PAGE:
Conan the Destroyer

After the utterly disappointing reboot of Conan the Barbarian, I went back to my old pal Netflix. Instant Netflix currently has the original Conan the Barbarian available for viewing but I have already expressed my appreciation for that flawed movie. The sequel, Conan the Destroyer is also currently available on instant Netflix.

WATCH: Conan the Destroyer (1984) – Rated PG

While on a quest to retrieve a magical gem, muscleman Conan (Arnold Schwarzenegger) vanquishes mortal and supernatural adversaries with help from his ham-fisted sidekick (Tracey Walter), a wacky wizard (Mako), a fierce woman warrior (Grace Jones) and a gigantic bodyguard (Wilt Chamberlain). But unbeknownst to Conan, there’s a traitor among the ranks. Sarah Douglas, Olivia dAbo and Jeff Corey also star in this rousing, fast-paced sequel.

John Milius and Arnold Schwarzenegger made Conan the Barbarian ooze with testosterone. For the sequel, Richard Fleischer was handed the directors chair. Fleischer took the Conan concept and attempted to turn it into family friendly fare.

The violence, while plentiful, is completely toned down here to, believe it or not, earn the film a PG rating. Also the rise in popularity of Dungeons & Dragons leads the film to be populated by wizards (Mako and others), thieves (Tracey Walter), and warriors (Wilt Chamberlain, Grace Jones) as well as a few varieties of monsters.

The physique of Conan is still awesome but Grace Jones comes across as more of a warrior than Arnold does. Of course this may be because she injured a fair number of the stuntmen on the film.

This is an example of how NOT to do an ensemble cast. Every member of the cast seems to be shouting “LOOK AT ME! LOOK AT ME!” in every scene. Grace Jones overplays her aggressiveness, Olivia dAbo overplays her cuteness, Mako and Tracey Walter fight for top sidekick status, and Sarah Douglas, Wilt Chamberlain (yes that Wilt – his only screen role), Pat Roach, and Jeff Corey slug it out for the villain slots.

I give this a watch recommendation because in spite of everything I have said, this is a fun, constantly moving Arnold romp. Also it is train-wreck fascinating to watch these “actors” (a bodybuilder, a model, a basketball player, two singers and even two professional wrestlers) step all over each other.

People Watch: Look for an unrecognizable Andre the Giant as the transformed Dagoth.


The Princess Bride

For the final day of swashbuckler week, I’ve chosen one of my all-time favorite movies (and my wife’s #1 favorite) – The Princess Bride. The Princess Bride is currently available on Netflix instant play.

The Princess Bride

WATCH: The Princess Bride (1987) – Rated PG for adult language and violence

“In this enchantingly cracked fairy tale, the beautiful Princess Buttercup (Robin Wright Penn) and the dashing Westley (Cary Elwes) must overcome staggering odds to find happiness amid six-fingered swordsmen (Christopher Guest), murderous princes (Chris Sarandon), Sicilians (Wallace Shawn) and rodents of unusual size. But even death can’t stop these true lovebirds from triumphing. Fred Savage and Peter Falk co-star.”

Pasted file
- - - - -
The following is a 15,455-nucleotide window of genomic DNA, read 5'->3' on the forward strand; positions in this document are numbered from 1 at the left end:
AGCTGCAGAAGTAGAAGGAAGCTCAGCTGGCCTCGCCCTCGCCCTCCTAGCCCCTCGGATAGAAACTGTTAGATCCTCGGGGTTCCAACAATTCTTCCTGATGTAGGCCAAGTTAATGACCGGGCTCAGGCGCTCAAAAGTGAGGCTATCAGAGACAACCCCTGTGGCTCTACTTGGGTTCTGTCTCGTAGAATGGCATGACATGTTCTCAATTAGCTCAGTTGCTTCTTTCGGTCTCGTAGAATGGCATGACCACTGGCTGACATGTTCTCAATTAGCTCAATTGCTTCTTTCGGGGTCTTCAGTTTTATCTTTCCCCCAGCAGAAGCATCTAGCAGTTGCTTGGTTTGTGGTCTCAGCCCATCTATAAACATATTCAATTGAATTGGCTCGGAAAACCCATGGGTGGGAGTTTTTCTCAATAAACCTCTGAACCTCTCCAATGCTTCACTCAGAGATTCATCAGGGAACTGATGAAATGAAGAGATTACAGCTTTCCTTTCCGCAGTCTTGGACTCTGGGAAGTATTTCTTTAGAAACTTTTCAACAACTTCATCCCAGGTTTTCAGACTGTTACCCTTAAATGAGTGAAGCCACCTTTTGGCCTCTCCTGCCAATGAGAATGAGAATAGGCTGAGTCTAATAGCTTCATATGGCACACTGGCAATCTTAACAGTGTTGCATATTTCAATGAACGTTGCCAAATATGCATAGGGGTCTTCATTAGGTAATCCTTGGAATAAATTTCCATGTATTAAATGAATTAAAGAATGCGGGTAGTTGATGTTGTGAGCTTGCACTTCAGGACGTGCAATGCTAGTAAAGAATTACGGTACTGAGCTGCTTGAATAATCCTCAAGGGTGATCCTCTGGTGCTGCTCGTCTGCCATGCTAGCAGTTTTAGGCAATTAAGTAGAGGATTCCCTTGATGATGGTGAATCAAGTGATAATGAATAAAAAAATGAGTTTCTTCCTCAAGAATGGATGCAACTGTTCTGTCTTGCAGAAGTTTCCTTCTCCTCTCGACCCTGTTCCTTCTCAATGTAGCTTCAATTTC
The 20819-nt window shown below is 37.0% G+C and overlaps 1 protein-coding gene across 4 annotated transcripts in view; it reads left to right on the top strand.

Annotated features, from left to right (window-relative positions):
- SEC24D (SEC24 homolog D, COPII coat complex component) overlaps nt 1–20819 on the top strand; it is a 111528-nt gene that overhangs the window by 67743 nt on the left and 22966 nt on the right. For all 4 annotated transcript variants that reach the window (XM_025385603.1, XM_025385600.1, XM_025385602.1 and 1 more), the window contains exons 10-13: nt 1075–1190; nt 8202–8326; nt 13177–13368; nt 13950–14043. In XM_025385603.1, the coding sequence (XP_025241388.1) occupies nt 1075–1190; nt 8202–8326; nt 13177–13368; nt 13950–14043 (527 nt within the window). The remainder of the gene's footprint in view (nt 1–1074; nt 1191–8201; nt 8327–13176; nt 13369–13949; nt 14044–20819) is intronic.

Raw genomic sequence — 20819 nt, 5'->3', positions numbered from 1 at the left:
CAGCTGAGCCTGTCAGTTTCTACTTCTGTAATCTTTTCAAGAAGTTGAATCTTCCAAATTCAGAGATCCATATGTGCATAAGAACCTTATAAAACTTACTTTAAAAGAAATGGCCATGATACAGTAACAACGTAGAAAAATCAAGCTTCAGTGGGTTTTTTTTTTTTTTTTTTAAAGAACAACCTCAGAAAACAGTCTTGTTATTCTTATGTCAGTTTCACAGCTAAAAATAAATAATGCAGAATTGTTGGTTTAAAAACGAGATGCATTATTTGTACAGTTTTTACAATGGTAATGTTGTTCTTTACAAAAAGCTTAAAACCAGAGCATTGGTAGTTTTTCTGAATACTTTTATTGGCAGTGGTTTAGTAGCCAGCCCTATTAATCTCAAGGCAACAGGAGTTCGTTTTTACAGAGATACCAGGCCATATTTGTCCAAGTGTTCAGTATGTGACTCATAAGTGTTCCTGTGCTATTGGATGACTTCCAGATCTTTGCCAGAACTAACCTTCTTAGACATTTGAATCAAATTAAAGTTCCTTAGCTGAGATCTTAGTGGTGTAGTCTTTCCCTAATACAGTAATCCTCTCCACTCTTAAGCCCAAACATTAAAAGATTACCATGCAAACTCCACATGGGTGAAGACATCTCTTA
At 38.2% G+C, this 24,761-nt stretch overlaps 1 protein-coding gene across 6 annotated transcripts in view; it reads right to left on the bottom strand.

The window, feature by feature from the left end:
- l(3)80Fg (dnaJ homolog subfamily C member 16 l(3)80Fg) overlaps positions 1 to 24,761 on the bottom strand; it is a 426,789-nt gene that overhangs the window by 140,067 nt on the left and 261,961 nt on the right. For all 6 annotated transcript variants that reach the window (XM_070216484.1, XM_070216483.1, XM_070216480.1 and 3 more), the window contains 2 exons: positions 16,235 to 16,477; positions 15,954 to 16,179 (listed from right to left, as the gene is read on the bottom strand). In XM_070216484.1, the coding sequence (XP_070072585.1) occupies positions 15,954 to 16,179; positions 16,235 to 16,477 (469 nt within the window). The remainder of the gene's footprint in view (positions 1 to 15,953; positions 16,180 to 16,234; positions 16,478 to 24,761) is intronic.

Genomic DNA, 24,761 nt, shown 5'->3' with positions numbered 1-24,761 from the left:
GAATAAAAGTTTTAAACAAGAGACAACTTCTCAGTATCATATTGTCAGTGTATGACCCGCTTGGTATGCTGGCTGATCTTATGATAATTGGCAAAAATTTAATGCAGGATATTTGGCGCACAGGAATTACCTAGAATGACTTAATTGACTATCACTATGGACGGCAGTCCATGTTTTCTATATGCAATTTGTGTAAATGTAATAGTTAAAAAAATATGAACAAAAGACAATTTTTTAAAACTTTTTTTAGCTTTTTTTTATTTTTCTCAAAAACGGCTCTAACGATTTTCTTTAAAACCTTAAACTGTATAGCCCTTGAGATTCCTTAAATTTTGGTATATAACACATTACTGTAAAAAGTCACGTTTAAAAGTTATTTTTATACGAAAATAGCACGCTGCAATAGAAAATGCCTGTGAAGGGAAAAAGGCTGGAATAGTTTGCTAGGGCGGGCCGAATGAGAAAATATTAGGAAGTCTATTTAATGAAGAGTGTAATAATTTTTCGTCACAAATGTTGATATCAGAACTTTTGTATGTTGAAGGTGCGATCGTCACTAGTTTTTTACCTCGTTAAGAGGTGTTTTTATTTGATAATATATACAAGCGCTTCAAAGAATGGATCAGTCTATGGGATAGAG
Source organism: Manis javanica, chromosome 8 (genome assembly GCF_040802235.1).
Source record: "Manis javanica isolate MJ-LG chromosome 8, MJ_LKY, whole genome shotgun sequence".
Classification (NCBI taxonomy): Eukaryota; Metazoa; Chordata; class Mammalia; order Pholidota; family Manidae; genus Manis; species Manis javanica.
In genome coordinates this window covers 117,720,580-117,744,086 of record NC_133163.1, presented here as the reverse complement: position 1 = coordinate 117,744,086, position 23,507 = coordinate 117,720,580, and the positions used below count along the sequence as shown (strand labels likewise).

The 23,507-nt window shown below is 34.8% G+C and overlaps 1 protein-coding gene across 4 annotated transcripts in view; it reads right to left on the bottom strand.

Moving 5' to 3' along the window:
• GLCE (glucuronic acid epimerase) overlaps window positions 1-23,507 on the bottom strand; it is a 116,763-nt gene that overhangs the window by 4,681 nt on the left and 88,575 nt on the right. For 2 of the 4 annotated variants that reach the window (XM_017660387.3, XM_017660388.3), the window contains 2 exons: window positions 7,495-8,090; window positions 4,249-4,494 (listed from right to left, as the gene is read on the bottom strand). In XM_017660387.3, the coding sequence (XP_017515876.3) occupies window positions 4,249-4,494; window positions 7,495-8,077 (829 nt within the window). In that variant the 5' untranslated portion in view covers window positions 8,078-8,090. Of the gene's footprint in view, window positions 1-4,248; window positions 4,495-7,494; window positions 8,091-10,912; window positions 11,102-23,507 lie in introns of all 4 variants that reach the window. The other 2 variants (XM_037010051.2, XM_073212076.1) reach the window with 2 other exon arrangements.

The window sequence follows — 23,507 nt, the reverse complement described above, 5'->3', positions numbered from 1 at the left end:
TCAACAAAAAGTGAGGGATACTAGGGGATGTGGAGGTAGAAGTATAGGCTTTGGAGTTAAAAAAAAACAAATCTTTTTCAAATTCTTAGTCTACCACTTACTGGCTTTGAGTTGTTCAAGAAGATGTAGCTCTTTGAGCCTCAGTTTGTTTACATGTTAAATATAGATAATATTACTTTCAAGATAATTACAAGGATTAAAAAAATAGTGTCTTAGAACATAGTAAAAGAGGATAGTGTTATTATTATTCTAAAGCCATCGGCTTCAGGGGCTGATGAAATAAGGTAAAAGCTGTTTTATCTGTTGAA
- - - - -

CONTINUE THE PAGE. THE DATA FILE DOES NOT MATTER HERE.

Like Robin and Marian earlier this week, this film is all about love. William Goldman’s script is magical and Rob Reiner’s direction perfect. While I suppose this film would have to be categorized as a comedy, it works as an adventure story, a revenge fantasy and a romance as well. The dialogue is quoted more often at our house than that of Monty Python and the Holy Grail. Rob Reiner underplays any effects – the rodents are cheerfully B-esque, the tree with a door is clearly a prop, and there is clearly a landing mat under the gymnastics bar used in one of the sword fights.

The performances – all from B-listers and character actors are uniformly wonderful – in fact for each of the actors involved I’d say that it is their best performance. Peter Falk is warm and loving as the uncle telling the story to his sick nephew (a cute Fred Savage). Cary Elwes plays the dashing hero with elan (sort of a snarky Errol Flynn) and Robin Wright infuses Princess Buttercup with a charming cluelessness. As played by Chris Sarandon, Prince Humperdinck is deliciously slimy and he is aided by a matter-of-fact Christopher Guest as his second. Wallace Shawn is all over the top ego as Vizzini. Everyone attempts to steal every scene that they are in and mostly succeed especially Mandy Patinkin and Andre the Giant.

People Watch: Several cameos in this film – an over the top Peter Cook as a clergyman, Mel Smith as a hilarious albino, and Carol Kane and Billy Crystal under almost unrecognizable makeup as an old bickering couple.